Scots toddler who suffered stroke on holiday in Spain diagnosed with ultra-rare disease

A Scots toddler who suffered a stroke on holiday in Salou has been diagnosed with an ultra-rare "one in 10 million" blood disease.

Little Georgia McLaughlin, from Glasgow, was on her first holiday abroad in the Spanish town with her parents Kirsty, 37, and Andrew, 38, in June 2023.

The 18-month-old suddenly screamed in pain and began to have a seizure.

She was rushed to a local hospital where a brain scan revealed the tot had suffered a stroke.

The family were blue-lighted to a bigger hospital in Barcelona where they spent two weeks in ICU before being flown home by air ambulance.

Since July, the youngster has been in Glasgow Children's Hospital and undergone two major brain surgeries.

It took almost six weeks for neurology experts to diagnose her with Moyamoya disease - a rare blood vessel disorder which causes strokes.

Mum Kirsty, a network officer for Glasgow Council, told the Record: "Georgia had just started to walk and talk.

"One day she seemed irritable but she was teething.

"Her arm suddenly went limp and I knew something wasn't right.

"Then she let out a screech of pain I had never heard before in my life. She looked like she was having a seizure.

"We rushed her to the nearest hospital and a scan showed it was a stroke. I had never heard of a baby having a stroke."

The distraught parents spent two weeks uncertain if their daughter would survive while using Google translator to speak to Spanish doctors.

She continued: "It was terrifying not knowing if she was going to make it.

"She was so unwell she couldn't fly home for two weeks. We were taken by air ambulance to Glasgow's sick kids hospital."

Medics were left baffled by Georgia's condition and she was sent to see a specialist at Great Ormond Street Hospital.

After weeks of tests she was diagnosed with Moyamoya disease which causes the artery in the skull to narrow and become blocked. The cruel disease affects one in a million people, but due to how progressive it is for Georgia, her case is one in 10 million.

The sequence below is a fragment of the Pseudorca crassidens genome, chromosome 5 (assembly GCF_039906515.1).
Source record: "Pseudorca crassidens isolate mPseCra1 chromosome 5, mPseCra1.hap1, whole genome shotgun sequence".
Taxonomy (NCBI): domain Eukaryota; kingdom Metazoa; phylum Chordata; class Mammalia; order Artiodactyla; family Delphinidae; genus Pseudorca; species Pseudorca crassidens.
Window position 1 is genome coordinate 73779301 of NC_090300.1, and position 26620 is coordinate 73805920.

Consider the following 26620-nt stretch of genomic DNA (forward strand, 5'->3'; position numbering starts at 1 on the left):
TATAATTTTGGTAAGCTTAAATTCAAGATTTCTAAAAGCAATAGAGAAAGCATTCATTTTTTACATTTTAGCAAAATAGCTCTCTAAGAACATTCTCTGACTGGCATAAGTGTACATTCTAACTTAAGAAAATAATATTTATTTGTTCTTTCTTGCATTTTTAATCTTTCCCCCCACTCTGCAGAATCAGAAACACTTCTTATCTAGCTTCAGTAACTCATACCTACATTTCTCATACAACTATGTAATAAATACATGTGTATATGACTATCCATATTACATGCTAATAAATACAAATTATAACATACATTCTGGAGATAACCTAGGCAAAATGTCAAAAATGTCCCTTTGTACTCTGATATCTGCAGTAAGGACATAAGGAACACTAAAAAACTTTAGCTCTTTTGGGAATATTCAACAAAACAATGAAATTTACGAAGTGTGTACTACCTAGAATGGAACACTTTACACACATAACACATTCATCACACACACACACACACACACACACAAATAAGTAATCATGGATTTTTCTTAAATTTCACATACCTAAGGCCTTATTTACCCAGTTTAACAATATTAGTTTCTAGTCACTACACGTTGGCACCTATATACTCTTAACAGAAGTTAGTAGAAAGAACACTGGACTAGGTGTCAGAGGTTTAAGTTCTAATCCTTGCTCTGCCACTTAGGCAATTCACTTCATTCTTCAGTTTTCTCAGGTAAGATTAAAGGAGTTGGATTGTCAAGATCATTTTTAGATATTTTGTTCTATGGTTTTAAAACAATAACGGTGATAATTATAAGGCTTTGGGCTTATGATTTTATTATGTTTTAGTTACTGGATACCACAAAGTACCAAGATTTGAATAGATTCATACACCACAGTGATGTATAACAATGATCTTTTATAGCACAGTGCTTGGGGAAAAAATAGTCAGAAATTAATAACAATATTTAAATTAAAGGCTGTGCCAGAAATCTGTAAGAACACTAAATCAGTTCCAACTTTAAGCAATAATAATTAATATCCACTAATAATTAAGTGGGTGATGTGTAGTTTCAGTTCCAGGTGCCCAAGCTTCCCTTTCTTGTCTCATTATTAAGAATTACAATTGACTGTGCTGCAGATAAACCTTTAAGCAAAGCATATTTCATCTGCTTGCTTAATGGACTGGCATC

The toddler was scheduled for brain surgery but in a tragic twist of fate, she suffered a devastating stroke that left her blind, unable to walk or talk.

Kirsty continued: "The medics in Glasgow were baffled by what was wrong.

"We were sent to Great Ormond Street Hospital for a diagnosis. They had never seen someone so young suffering from a stroke.

"Georgia's scans showed both sides of her brain were being impacted by the strokes so she was scheduled for two surgeries.

"We were told there was a 50% chance she wouldn't make it through brain surgery but if we did nothing the strokes would eventually kill her.

"Then she had a catastrophic stroke. She lost her eyesight, she was floppy and couldn't hold her head up.

"I thought I had lost my little girl."

Despite the odds, the brave little tot has now had two successful brain operations, her most recent surgery on April 9.

Her parents hope her condition will stabilise and she will learn how to walk and talk again.

She even has a place reserved at a nursery.

The family has been supported by CHAS throughout Georgia's ordeal.

Kirsty added: "She’s a wee warrior and has to learn to do everything again.

"She is already trying to stand up and will be learning to walk again with physio.

"Three strokes and two brain surgeries, and she has taken it all in her stride. She’s an absolute superstar.

"We went through IVF before I fell pregnant with Georgia. She is our miracle baby."

"She will have MRIs annually to monitor her condition but we hope she will continue to develop.

"Every Thursday the CHAS nurses come out and give us a bit of respite, it’s great, she absolutely loves them."

"We have just gotten home after months of being in hospital and we can't wait to enjoy life as a family."

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